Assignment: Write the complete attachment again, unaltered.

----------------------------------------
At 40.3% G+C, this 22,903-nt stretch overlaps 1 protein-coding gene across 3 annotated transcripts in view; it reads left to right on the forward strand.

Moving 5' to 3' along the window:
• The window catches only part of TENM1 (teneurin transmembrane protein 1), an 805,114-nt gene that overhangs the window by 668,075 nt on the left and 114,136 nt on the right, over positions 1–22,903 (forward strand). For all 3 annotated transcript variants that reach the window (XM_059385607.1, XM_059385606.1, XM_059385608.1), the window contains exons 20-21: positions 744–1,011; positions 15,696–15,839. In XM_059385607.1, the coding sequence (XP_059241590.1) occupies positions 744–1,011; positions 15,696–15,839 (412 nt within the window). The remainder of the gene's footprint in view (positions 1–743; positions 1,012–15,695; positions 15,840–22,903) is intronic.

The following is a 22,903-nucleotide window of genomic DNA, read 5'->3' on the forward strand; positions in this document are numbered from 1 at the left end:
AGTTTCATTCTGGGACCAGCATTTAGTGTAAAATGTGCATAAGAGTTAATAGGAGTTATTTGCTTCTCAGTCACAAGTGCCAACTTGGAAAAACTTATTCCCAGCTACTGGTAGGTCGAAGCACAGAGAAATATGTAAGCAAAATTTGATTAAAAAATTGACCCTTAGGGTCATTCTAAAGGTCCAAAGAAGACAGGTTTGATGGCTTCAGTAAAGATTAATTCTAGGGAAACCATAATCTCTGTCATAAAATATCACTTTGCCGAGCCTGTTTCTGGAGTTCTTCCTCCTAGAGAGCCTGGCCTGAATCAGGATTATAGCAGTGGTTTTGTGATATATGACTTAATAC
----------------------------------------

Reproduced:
At 40.3% G+C, this 22,903-nt stretch overlaps 1 protein-coding gene across 3 annotated transcripts in view; it reads left to right on the forward strand.

Moving 5' to 3' along the window:
• The window catches only part of TENM1 (teneurin transmembrane protein 1), an 805,114-nt gene that overhangs the window by 668,075 nt on the left and 114,136 nt on the right, over positions 1–22,903 (forward strand). For all 3 annotated transcript variants that reach the window (XM_059385607.1, XM_059385606.1, XM_059385608.1), the window contains exons 20-21: positions 744–1,011; positions 15,696–15,839. In XM_059385607.1, the coding sequence (XP_059241590.1) occupies positions 744–1,011; positions 15,696–15,839 (412 nt within the window). The remainder of the gene's footprint in view (positions 1–743; positions 1,012–15,695; positions 15,840–22,903) is intronic.

The following is a 22,903-nucleotide window of genomic DNA, read 5'->3' on the forward strand; positions in this document are numbered from 1 at the left end:
AGTTTCATTCTGGGACCAGCATTTAGTGTAAAATGTGCATAAGAGTTAATAGGAGTTATTTGCTTCTCAGTCACAAGTGCCAACTTGGAAAAACTTATTCCCAGCTACTGGTAGGTCGAAGCACAGAGAAATATGTAAGCAAAATTTGATTAAAAAATTGACCCTTAGGGTCATTCTAAAGGTCCAAAGAAGACAGGTTTGATGGCTTCAGTAAAGATTAATTCTAGGGAAACCATAATCTCTGTCATAAAATATCACTTTGCCGAGCCTGTTTCTGGAGTTCTTCCTCCTAGAGAGCCTGGCCTGAATCAGGATTATAGCAGTGGTTTTGTGATATATGACTTAATAC